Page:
I would like to see the logoff button changed to a Shutdown menu with Logoff, Dismount USB devices, Reboot and Poweroff.

I'm the farthest you can imagine from an expert on this matter, but I believe it depends on the hardware and not all devices can power off. However, there are devices that most definitely are capable of powering off and staying off. And I'm thinking that a real poweroff has just never been implemented in OpenWrt/LEDE. CMIIW, please.

It may work or not, wget also point to busybox and do a very different thing, on a atheros SoC halt worked just fine for me.

Then if you had no success you will need to stop al /etc/init.d/ daemons, they are just a few.
and sync and unmount filesystems and spindown drive, you will have no problems at all doing it in that way.

Two years ago: https://gist.github.com/cdfmr/6990527

You can test gpio to see if any act as disabler of the power supply of the drive.

Just to be clear: I'm not familiar with programming close to the hardware, but I'm quite confident in understanding how the system works, including daemons and what busybox provides.

The thing is, even if I find a GPIO that will shut down power to the drive, even if I shut all the processes, the drive will come back on immediately at reboot (of course it will, system boots from disk). So the problem stands, it would always be yanking the power from a running drive.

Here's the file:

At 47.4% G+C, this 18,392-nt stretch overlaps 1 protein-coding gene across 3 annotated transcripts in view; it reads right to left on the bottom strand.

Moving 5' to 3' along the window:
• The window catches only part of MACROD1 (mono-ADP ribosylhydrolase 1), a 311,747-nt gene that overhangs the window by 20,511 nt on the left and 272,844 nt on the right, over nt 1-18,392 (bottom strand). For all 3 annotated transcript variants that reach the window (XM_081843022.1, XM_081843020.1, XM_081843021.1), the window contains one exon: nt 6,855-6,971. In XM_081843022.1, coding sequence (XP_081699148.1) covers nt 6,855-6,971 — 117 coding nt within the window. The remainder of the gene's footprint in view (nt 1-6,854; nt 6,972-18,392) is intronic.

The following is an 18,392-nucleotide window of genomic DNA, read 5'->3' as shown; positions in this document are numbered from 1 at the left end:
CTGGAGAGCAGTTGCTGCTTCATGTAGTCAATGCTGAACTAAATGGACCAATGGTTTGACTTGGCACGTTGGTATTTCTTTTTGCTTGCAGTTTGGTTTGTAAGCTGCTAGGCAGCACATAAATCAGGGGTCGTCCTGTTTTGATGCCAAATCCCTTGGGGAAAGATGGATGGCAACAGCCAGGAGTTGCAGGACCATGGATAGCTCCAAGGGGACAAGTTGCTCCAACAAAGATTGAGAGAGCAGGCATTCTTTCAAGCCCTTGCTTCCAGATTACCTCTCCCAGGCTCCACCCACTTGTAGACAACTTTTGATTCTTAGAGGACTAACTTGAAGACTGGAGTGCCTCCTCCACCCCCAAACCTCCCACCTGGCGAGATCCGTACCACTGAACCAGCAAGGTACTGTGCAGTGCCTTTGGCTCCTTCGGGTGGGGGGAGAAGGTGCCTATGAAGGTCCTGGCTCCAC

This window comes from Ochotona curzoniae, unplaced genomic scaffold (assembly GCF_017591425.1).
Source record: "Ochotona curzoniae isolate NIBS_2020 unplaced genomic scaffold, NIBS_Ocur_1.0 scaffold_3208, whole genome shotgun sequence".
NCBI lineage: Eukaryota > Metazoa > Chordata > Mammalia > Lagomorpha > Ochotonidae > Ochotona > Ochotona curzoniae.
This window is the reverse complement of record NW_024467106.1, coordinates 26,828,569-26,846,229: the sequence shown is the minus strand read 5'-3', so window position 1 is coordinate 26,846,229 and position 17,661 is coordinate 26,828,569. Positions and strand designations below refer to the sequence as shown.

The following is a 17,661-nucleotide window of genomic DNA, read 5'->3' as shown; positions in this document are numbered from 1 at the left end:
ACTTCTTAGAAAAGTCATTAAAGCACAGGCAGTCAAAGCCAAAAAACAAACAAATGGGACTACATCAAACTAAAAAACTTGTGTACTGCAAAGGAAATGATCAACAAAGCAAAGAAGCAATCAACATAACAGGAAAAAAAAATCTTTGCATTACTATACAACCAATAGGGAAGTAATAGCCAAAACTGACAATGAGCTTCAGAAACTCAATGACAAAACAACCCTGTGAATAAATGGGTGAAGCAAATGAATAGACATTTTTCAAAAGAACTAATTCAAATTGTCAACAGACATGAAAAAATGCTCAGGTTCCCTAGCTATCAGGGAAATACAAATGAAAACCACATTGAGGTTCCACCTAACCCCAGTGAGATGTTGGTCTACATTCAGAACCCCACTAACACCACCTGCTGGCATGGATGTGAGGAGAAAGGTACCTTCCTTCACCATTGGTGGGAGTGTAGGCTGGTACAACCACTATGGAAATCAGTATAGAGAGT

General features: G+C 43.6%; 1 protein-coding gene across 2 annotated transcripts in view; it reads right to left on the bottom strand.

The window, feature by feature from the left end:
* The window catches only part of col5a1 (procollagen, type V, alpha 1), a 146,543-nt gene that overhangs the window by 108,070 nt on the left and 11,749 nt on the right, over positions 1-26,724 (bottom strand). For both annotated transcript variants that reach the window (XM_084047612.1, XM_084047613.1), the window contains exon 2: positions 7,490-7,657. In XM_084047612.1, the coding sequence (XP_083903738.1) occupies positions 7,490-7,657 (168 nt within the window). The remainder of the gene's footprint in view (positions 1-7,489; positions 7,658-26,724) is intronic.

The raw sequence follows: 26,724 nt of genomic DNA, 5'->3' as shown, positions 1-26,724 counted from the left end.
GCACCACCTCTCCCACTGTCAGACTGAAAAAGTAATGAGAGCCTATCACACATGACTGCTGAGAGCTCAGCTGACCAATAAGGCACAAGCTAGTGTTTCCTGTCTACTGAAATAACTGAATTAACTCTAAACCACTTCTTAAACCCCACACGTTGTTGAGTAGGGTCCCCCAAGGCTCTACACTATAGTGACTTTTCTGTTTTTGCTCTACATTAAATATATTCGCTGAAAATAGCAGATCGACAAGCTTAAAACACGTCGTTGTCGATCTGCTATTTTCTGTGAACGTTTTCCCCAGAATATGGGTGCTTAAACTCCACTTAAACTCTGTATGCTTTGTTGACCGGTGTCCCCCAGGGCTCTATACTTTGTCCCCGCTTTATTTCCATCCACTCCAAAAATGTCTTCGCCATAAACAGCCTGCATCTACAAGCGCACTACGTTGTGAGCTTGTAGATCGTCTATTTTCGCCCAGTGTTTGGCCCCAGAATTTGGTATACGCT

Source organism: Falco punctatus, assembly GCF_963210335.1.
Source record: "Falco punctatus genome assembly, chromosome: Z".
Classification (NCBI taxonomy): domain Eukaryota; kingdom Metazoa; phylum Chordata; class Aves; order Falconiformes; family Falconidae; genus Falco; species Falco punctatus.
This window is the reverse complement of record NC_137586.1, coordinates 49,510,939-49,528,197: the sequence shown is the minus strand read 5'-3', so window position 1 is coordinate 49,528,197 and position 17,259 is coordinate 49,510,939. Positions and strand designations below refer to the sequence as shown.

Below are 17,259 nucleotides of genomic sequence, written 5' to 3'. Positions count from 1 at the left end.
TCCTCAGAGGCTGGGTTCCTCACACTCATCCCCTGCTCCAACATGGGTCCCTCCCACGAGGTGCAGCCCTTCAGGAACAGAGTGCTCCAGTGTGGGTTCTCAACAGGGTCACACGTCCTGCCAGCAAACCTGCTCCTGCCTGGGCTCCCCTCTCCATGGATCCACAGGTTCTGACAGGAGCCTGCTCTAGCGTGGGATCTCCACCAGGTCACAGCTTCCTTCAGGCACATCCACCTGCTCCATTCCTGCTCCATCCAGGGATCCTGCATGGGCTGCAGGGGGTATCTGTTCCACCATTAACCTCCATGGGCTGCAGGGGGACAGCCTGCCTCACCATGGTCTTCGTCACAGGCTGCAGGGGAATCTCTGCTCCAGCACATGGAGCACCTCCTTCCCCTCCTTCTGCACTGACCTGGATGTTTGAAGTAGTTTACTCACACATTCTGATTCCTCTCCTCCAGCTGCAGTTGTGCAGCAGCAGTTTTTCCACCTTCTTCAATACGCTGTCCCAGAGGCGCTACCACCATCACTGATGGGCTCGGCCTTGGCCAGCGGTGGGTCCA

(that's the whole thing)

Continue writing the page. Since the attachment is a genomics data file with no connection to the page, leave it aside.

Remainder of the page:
In the meantime I contacted @chunkeey who commited the apm821xx/MBL target, he might be able to shed some light on it. He mentioned that there is more to it than meets the eye, and I'm looking forward to his insight into the matter.

I'am not familiar neither...

As far I understand your concern is about to manage in some way the box in order to put in a "halt" or "power off" mode to be able to remove / disconnect the HD from the board, am I correct?

If you sync, unmount and stop processes you should be able to do that safely.

There is no need to do a reboot (or poweroff halt since these three commands also does a reboot as you stated).
you just need to leave dropbear in order to come back using SSH when the HD is re-added / re-connected again in order to reverse the commands or just reboot the unit...